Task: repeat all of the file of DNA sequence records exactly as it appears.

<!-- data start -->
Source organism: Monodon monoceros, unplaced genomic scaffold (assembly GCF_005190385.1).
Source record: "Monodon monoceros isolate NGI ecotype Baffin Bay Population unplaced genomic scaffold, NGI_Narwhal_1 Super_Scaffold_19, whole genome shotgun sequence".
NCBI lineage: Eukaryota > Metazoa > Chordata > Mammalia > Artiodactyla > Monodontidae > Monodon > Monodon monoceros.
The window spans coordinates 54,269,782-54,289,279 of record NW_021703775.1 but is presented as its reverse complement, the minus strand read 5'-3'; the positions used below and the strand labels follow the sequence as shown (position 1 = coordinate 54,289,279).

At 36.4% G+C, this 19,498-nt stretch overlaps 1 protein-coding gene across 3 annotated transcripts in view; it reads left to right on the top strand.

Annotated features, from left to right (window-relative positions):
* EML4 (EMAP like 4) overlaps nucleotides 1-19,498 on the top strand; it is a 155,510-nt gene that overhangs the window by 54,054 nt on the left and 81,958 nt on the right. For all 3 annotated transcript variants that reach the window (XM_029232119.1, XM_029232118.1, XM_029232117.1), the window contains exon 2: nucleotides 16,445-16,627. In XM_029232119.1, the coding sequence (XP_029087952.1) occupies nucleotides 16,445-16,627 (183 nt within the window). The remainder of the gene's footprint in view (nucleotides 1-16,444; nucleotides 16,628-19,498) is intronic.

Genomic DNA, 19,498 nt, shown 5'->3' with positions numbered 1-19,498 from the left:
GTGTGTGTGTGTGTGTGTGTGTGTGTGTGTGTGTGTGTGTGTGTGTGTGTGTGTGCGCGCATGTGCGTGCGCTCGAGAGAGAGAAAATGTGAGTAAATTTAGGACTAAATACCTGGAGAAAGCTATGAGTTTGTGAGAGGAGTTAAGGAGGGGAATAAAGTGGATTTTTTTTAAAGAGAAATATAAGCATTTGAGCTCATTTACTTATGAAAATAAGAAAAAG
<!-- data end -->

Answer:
Source organism: Monodon monoceros, unplaced genomic scaffold (assembly GCF_005190385.1).
Source record: "Monodon monoceros isolate NGI ecotype Baffin Bay Population unplaced genomic scaffold, NGI_Narwhal_1 Super_Scaffold_19, whole genome shotgun sequence".
NCBI lineage: Eukaryota > Metazoa > Chordata > Mammalia > Artiodactyla > Monodontidae > Monodon > Monodon monoceros.
The window spans coordinates 54,269,782-54,289,279 of record NW_021703775.1 but is presented as its reverse complement, the minus strand read 5'-3'; the positions used below and the strand labels follow the sequence as shown (position 1 = coordinate 54,289,279).

At 36.4% G+C, this 19,498-nt stretch overlaps 1 protein-coding gene across 3 annotated transcripts in view; it reads left to right on the top strand.

Annotated features, from left to right (window-relative positions):
* EML4 (EMAP like 4) overlaps nucleotides 1-19,498 on the top strand; it is a 155,510-nt gene that overhangs the window by 54,054 nt on the left and 81,958 nt on the right. For all 3 annotated transcript variants that reach the window (XM_029232119.1, XM_029232118.1, XM_029232117.1), the window contains exon 2: nucleotides 16,445-16,627. In XM_029232119.1, the coding sequence (XP_029087952.1) occupies nucleotides 16,445-16,627 (183 nt within the window). The remainder of the gene's footprint in view (nucleotides 1-16,444; nucleotides 16,628-19,498) is intronic.

Genomic DNA, 19,498 nt, shown 5'->3' with positions numbered 1-19,498 from the left:
GTGTGTGTGTGTGTGTGTGTGTGTGTGTGTGTGTGTGTGTGTGTGTGTGTGTGTGCGCGCATGTGCGTGCGCTCGAGAGAGAGAAAATGTGAGTAAATTTAGGACTAAATACCTGGAGAAAGCTATGAGTTTGTGAGAGGAGTTAAGGAGGGGAATAAAGTGGATTTTTTTTAAAGAGAAATATAAGCATTTGAGCTCATTTACTTATGAAAATAAGAAAAAG